Anthropogenic landscaped of the island of Vis – Dry stone walls
Being a wine – growing island ever since Antiquity, Vis is covered with a grid of dry stone walls, densely interspersed and constructed throughout the centuries as stone heaps, stone fences or support walls for vineyard terraces on the island’s steep slopes.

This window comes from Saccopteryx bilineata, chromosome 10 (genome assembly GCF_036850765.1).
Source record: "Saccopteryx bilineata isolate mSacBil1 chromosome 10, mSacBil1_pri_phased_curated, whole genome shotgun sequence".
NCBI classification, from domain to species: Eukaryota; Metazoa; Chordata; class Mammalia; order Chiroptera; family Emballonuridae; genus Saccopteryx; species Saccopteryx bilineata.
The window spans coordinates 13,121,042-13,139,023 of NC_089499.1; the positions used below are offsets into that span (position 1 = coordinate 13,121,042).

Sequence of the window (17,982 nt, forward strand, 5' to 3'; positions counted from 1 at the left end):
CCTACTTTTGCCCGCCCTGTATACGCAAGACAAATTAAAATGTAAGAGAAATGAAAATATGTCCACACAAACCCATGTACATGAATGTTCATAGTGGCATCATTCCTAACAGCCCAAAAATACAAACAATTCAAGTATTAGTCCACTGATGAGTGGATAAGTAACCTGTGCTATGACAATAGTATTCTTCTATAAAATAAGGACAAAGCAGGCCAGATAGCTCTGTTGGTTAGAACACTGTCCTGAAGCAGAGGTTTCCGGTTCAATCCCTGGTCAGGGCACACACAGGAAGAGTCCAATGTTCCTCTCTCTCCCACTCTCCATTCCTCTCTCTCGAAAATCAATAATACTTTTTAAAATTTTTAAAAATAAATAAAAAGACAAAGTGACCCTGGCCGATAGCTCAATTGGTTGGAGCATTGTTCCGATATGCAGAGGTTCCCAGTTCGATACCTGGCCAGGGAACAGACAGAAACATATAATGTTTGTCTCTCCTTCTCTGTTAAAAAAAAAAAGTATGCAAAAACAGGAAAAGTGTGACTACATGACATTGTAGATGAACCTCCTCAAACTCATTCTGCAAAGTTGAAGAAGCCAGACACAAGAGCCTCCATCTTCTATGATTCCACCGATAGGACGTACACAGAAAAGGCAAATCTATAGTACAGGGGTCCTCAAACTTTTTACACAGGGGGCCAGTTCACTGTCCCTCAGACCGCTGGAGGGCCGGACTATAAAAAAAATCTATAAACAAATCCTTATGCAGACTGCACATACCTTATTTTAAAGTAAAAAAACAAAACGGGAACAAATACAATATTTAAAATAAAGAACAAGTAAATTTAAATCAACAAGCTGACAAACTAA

The rural architecture is the visual identity of the Vis landscape, with its incredible forms resulting from the heterogeneous terrain of the island’s slopes and hills once covered with vineyard to the very top. The stone manuscript of the Vis peasants resulting from centuries-long struggle with macchia underbrush and harsh karst terrain in order to conquer each small inch of fertile soil, is a story about survival, a story about centuries of heavy toil of hundreds of generations which produced wine and who have succeeded, even under the circumstances for the plantation of vineyards, in taming of the rocky landscape and turning it into fertile terraces which covered the slopes up to the very hilltops. These scenes of stone lace woven throughout the island of Vis, Biševo and St. Andrew, today are observed as a cultural fact, a stone manuscript that one must know how to read and interpret. Many an unware visitors gazes in wonder at these wondrous forms which he believes to be some kind of natural geological phenomenon, not even suspecting how much heavy labour war worked into these walls, in the long struggle for survival. Alongside geological traces that witness the dynamics of earth through millions of years, these traces of the human hand tell their own story about a millennium-long struggle of these islanders to survive in dire conditions. Reading of the landscape and its interpretation as natural fact must also include the interpretation of these fascinating anthropogenic structures and amazing stone patterns inscribed into the island’s landscape by human hand.